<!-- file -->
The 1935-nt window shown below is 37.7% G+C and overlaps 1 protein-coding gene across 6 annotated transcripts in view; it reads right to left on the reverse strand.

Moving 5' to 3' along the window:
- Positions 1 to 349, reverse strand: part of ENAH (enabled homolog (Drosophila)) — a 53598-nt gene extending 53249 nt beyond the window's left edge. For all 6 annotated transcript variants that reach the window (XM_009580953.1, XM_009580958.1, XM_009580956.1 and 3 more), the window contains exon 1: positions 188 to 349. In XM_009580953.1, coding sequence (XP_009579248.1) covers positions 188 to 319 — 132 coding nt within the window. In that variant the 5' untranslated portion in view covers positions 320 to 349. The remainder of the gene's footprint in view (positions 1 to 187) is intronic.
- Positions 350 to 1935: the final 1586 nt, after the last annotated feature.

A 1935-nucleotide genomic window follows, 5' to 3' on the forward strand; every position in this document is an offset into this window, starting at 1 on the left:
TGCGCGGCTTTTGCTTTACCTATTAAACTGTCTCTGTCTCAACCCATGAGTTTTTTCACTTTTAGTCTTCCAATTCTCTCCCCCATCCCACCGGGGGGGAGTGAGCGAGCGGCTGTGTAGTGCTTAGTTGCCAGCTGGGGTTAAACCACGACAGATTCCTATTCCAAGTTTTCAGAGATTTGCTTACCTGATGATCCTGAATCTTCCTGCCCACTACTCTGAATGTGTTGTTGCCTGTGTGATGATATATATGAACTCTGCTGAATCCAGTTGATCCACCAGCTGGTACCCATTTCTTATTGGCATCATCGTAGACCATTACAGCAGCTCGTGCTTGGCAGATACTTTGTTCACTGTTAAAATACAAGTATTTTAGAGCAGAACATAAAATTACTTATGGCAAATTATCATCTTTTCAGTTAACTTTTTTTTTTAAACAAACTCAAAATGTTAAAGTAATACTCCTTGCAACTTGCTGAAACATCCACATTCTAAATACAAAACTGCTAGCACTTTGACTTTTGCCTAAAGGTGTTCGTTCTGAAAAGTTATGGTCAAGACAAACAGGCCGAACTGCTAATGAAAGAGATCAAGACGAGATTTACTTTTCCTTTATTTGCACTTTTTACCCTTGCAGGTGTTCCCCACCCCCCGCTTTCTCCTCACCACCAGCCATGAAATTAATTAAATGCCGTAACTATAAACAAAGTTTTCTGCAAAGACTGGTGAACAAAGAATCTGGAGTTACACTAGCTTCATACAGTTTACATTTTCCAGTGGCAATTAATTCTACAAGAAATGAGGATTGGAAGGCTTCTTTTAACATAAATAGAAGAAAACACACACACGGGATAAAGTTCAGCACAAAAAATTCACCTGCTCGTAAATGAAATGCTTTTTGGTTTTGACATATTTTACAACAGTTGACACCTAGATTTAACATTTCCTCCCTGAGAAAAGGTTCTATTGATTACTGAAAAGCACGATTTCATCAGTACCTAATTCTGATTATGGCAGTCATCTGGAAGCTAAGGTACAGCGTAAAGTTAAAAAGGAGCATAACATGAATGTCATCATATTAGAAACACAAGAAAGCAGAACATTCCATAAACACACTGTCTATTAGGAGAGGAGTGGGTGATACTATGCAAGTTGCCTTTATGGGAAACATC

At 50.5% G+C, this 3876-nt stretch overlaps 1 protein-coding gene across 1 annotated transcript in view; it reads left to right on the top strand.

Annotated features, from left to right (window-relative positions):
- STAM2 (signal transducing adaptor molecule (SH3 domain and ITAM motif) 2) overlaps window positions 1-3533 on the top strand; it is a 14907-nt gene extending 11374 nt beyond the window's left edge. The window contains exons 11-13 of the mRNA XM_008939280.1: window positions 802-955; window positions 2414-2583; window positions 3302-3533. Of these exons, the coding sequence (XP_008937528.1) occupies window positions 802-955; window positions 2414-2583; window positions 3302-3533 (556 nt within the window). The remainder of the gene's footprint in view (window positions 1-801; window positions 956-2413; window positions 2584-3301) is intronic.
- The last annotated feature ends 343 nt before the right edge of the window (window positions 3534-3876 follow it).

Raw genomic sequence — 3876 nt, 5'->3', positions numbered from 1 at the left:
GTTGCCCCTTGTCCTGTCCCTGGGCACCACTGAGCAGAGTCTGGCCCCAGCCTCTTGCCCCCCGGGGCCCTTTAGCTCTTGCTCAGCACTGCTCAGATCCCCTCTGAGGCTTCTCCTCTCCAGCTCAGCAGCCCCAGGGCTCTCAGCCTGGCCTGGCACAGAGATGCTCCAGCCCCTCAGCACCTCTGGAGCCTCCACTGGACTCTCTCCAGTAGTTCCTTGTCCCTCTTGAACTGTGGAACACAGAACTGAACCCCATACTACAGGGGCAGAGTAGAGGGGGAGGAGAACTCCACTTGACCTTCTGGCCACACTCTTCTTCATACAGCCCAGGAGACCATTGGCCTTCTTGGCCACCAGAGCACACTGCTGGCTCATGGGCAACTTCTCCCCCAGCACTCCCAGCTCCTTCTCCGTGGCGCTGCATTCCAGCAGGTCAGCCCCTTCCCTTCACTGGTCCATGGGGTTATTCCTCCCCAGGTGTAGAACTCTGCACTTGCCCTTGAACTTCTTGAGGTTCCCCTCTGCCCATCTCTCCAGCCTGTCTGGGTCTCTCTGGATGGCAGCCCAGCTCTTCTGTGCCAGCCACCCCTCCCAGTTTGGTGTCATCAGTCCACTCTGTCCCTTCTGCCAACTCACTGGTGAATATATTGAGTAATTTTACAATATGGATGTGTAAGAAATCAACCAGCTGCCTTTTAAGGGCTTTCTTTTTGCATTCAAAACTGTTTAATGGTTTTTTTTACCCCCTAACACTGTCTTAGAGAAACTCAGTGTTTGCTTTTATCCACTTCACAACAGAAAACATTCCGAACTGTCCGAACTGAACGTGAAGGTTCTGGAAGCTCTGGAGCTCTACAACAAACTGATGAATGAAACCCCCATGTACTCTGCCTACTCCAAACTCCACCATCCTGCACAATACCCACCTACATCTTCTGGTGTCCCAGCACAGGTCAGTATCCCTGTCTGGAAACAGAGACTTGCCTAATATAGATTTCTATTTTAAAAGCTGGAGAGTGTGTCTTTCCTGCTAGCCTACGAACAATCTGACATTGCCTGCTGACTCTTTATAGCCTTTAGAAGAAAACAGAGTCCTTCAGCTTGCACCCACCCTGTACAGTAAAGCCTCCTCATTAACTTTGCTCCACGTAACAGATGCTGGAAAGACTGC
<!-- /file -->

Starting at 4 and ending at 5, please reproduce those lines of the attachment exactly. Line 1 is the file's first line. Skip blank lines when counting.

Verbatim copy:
- Positions 350 to 1935: the final 1586 nt, after the last annotated feature.

A 1935-nucleotide genomic window follows, 5' to 3' on the forward strand; every position in this document is an offset into this window, starting at 1 on the left: